The 1964-65 New York World’s Fair was “the last great one,” says David Thomas, PhD, CU Denver assistant professor attendant, “because It was a lot of fun.”
Thomas was invited to write a chapter about the aesthetics of fun, or the ‘fun factor,’ at the fair for a new anthology on World’s Fairs,(Carnegie Mellon University ETC Press, 2014); edited by Laura Hollengreen, Celia Pearce, Rebecca Rouse and Bobby Schweizer. His chapter (7.3, page 423) is titled, suitably enough, “Fun at the Fair.”
Thomas says the 1964-65 New York World’s Fair goes down in the record books as the most popular and one of its most contentious. “It was simultaneously the most fabulous and ambitious of the World Fairs. It was also a money loser and, ultimately, not even sanctioned by the World’s Fair authority.”
In the chapter Thomas wrote, he discussed how fun was incorporated, “Rather than contradict the more serious themes of the fair such as American technological optimism, or capitalistic boosterism, the fun merely helps frame the more sonorous themes. Not only was the fair a machine for generating fun, the fun was integral to the core of the fair’s identity.”
In the chapter, Thomas explains that fun as “a term has its roots around 300 years ago in the English concept of a cheat, trick, or hoax, reaching its more contemporary meaning of amusement or frivolity during the past 100 years. And while fun as frivolity remains a popular sense of the term, for Americans the notion of fun seems to have been elevated into an aesthetic category of its own. Rather than act as a synonym for the frivolous, fun signals a break from the ordinary, a gentle revolt against the orthodox, a mild transgression and a pleasure unique to itself.”
In looking back at the ‘64-’65 World’s Fair, Thomas studied what made it so memorable. How did the ‘64-’65 Fair come to dominate the modern notion of a fair as a sort of temporary amusement park dedicated to selling commerce, technology and national status? He says “even in a quick glance at the Souvenir Book’s table of contents reveals a strong inclination toward the idea of fun.”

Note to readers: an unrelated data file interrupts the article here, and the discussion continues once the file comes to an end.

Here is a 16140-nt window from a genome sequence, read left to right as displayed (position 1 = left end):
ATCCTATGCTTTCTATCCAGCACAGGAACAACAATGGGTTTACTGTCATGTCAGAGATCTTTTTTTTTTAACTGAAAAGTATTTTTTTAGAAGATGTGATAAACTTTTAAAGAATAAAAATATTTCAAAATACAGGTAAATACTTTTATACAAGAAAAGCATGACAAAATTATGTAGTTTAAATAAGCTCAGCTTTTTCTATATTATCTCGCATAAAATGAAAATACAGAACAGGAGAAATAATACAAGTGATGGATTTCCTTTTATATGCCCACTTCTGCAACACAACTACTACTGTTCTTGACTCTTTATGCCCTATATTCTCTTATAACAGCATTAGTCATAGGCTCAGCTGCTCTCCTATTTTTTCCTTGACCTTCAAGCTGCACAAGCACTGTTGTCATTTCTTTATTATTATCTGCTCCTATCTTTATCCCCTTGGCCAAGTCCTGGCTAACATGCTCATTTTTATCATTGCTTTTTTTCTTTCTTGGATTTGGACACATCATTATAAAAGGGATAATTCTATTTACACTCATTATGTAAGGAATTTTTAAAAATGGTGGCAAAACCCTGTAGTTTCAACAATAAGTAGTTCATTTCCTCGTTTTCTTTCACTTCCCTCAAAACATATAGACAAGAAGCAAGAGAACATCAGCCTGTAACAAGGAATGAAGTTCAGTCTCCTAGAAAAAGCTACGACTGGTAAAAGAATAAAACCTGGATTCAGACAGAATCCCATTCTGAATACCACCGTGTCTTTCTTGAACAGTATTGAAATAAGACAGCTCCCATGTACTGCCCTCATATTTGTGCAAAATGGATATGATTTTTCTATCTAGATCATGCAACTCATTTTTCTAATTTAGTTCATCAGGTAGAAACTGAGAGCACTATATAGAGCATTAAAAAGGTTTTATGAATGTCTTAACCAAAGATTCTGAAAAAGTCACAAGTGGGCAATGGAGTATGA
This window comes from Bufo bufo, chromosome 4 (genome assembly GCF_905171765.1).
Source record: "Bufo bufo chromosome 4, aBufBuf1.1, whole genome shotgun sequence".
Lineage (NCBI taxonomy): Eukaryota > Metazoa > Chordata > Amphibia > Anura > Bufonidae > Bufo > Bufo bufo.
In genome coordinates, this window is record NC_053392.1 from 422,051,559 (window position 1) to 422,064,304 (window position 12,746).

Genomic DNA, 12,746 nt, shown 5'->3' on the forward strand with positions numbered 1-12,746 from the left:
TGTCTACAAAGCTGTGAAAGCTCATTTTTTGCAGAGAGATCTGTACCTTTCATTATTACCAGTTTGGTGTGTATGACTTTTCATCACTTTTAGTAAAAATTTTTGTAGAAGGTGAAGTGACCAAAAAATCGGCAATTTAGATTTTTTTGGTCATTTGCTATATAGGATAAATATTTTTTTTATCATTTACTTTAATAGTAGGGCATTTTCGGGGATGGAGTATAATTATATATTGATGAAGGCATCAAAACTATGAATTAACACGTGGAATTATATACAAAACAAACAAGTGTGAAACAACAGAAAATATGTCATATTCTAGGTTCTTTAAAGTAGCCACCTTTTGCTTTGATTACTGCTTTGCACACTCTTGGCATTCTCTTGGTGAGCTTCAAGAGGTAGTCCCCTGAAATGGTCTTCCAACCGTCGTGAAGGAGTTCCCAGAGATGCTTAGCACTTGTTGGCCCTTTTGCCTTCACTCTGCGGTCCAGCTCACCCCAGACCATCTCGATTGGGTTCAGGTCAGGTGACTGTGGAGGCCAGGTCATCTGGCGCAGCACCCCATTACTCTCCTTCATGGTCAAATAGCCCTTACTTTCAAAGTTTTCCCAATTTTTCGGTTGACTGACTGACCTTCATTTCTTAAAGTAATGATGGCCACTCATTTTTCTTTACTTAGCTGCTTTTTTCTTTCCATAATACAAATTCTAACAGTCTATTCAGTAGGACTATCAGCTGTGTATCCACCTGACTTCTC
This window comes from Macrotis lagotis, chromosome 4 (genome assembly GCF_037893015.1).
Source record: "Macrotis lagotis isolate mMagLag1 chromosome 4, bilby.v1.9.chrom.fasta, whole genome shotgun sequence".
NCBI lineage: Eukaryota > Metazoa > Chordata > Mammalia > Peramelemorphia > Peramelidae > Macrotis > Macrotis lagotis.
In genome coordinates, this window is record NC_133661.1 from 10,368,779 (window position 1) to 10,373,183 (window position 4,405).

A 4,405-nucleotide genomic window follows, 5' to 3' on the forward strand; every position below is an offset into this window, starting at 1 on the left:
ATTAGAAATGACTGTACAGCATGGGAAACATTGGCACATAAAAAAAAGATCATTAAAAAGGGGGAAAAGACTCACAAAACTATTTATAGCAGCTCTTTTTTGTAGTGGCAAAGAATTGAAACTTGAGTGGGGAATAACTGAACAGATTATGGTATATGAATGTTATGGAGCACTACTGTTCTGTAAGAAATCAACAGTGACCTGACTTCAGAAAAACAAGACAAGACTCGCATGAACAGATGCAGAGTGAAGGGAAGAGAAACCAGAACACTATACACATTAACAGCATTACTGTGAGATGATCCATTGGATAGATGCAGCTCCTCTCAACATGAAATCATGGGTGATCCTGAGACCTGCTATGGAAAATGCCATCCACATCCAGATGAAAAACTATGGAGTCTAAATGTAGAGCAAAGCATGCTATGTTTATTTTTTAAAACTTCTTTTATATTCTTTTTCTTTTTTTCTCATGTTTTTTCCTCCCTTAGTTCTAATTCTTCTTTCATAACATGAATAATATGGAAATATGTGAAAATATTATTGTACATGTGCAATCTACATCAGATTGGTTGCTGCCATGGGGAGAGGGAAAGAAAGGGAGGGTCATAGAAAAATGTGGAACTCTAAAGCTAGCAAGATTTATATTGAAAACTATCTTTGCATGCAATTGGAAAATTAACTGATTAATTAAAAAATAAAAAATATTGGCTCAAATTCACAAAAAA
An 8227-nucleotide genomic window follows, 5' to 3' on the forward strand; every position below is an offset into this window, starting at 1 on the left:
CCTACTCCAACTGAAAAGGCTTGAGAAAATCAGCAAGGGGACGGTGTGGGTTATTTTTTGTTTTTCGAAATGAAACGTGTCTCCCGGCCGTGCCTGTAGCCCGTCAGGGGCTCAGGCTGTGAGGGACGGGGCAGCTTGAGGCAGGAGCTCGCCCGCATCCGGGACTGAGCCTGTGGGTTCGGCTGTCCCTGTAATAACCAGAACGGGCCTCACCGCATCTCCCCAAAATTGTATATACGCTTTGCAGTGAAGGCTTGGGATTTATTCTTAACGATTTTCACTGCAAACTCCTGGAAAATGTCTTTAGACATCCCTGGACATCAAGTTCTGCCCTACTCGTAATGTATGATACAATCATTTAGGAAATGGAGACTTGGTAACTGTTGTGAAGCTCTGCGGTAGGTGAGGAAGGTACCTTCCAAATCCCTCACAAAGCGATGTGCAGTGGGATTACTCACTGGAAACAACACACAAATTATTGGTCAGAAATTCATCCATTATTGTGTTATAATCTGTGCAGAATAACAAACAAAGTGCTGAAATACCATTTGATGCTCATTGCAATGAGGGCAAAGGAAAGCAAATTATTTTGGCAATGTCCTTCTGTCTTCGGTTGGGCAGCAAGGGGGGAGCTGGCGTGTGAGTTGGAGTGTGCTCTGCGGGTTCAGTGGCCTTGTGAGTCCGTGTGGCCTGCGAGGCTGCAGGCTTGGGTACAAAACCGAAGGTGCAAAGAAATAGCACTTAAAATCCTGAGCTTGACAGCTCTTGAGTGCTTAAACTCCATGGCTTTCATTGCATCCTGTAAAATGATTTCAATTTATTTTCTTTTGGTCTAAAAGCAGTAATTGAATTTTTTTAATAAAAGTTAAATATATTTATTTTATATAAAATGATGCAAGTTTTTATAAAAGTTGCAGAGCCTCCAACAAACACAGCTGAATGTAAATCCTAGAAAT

For all the fair’s success and failure, Thomas says, “The ‘64-’65 New York World’s Fair can best be understood as the most fun of all the fairs.”
According to Thomas. the fun was a result of multiple attractions designed and developed by the Disney company, as well as other elemnts built by companies such as AT&T and IBM. This fair laid the groundwork for more permanent fun places—most notably Disney’s EPCOT Center. And Thomas notes, the fair’s fun was entertainment unlike the kind of entertainment the American public would expect at that time.
While Thomas has not attended a World’s Fair, this father of three and his wife have taken their children to all the major Disney attractions.
Thomas looks at fun from a multi-disciplinary approach and has written about what makes a place fun. He also has been journaling for a while now about video games. He teaches a hybrid course through the College of Arts & Media that’s all about fun, and he has another book coming out soon.